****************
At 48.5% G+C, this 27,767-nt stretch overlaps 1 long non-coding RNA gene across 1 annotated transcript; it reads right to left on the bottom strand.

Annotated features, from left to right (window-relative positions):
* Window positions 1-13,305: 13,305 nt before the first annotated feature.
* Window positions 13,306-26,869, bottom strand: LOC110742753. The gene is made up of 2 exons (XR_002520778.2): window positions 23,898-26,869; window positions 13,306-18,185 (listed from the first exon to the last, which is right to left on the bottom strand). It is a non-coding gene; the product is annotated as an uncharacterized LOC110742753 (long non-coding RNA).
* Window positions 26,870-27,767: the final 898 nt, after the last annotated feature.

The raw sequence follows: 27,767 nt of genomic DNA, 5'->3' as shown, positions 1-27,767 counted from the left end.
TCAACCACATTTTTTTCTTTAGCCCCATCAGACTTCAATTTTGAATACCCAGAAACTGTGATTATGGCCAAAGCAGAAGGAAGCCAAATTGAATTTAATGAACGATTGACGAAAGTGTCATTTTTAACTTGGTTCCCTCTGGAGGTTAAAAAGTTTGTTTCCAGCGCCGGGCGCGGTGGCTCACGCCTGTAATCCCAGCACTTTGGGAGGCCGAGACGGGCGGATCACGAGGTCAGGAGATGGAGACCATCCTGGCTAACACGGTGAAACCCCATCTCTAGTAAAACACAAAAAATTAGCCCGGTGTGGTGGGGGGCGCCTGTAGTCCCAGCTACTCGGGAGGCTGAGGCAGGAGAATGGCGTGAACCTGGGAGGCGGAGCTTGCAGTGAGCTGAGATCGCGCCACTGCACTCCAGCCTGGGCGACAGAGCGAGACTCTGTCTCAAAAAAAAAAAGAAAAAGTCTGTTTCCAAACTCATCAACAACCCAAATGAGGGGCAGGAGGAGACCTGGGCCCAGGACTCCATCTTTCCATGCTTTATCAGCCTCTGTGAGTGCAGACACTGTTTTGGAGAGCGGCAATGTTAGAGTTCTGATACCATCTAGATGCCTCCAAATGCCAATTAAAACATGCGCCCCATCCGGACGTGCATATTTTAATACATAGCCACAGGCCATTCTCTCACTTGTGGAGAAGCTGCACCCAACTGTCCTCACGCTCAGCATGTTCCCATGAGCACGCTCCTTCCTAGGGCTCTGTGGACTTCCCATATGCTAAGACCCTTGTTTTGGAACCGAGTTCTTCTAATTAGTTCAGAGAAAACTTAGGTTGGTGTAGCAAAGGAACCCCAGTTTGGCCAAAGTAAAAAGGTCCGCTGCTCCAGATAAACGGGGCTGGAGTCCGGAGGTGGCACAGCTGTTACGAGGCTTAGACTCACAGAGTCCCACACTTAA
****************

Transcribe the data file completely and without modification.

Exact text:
At 48.5% G+C, this 27,767-nt stretch overlaps 1 long non-coding RNA gene across 1 annotated transcript; it reads right to left on the bottom strand.

Annotated features, from left to right (window-relative positions):
* Window positions 1-13,305: 13,305 nt before the first annotated feature.
* Window positions 13,306-26,869, bottom strand: LOC110742753. The gene is made up of 2 exons (XR_002520778.2): window positions 23,898-26,869; window positions 13,306-18,185 (listed from the first exon to the last, which is right to left on the bottom strand). It is a non-coding gene; the product is annotated as an uncharacterized LOC110742753 (long non-coding RNA).
* Window positions 26,870-27,767: the final 898 nt, after the last annotated feature.

The raw sequence follows: 27,767 nt of genomic DNA, 5'->3' as shown, positions 1-27,767 counted from the left end.
TCAACCACATTTTTTTCTTTAGCCCCATCAGACTTCAATTTTGAATACCCAGAAACTGTGATTATGGCCAAAGCAGAAGGAAGCCAAATTGAATTTAATGAACGATTGACGAAAGTGTCATTTTTAACTTGGTTCCCTCTGGAGGTTAAAAAGTTTGTTTCCAGCGCCGGGCGCGGTGGCTCACGCCTGTAATCCCAGCACTTTGGGAGGCCGAGACGGGCGGATCACGAGGTCAGGAGATGGAGACCATCCTGGCTAACACGGTGAAACCCCATCTCTAGTAAAACACAAAAAATTAGCCCGGTGTGGTGGGGGGCGCCTGTAGTCCCAGCTACTCGGGAGGCTGAGGCAGGAGAATGGCGTGAACCTGGGAGGCGGAGCTTGCAGTGAGCTGAGATCGCGCCACTGCACTCCAGCCTGGGCGACAGAGCGAGACTCTGTCTCAAAAAAAAAAAGAAAAAGTCTGTTTCCAAACTCATCAACAACCCAAATGAGGGGCAGGAGGAGACCTGGGCCCAGGACTCCATCTTTCCATGCTTTATCAGCCTCTGTGAGTGCAGACACTGTTTTGGAGAGCGGCAATGTTAGAGTTCTGATACCATCTAGATGCCTCCAAATGCCAATTAAAACATGCGCCCCATCCGGACGTGCATATTTTAATACATAGCCACAGGCCATTCTCTCACTTGTGGAGAAGCTGCACCCAACTGTCCTCACGCTCAGCATGTTCCCATGAGCACGCTCCTTCCTAGGGCTCTGTGGACTTCCCATATGCTAAGACCCTTGTTTTGGAACCGAGTTCTTCTAATTAGTTCAGAGAAAACTTAGGTTGGTGTAGCAAAGGAACCCCAGTTTGGCCAAAGTAAAAAGGTCCGCTGCTCCAGATAAACGGGGCTGGAGTCCGGAGGTGGCACAGCTGTTACGAGGCTTAGACTCACAGAGTCCCACACTTAA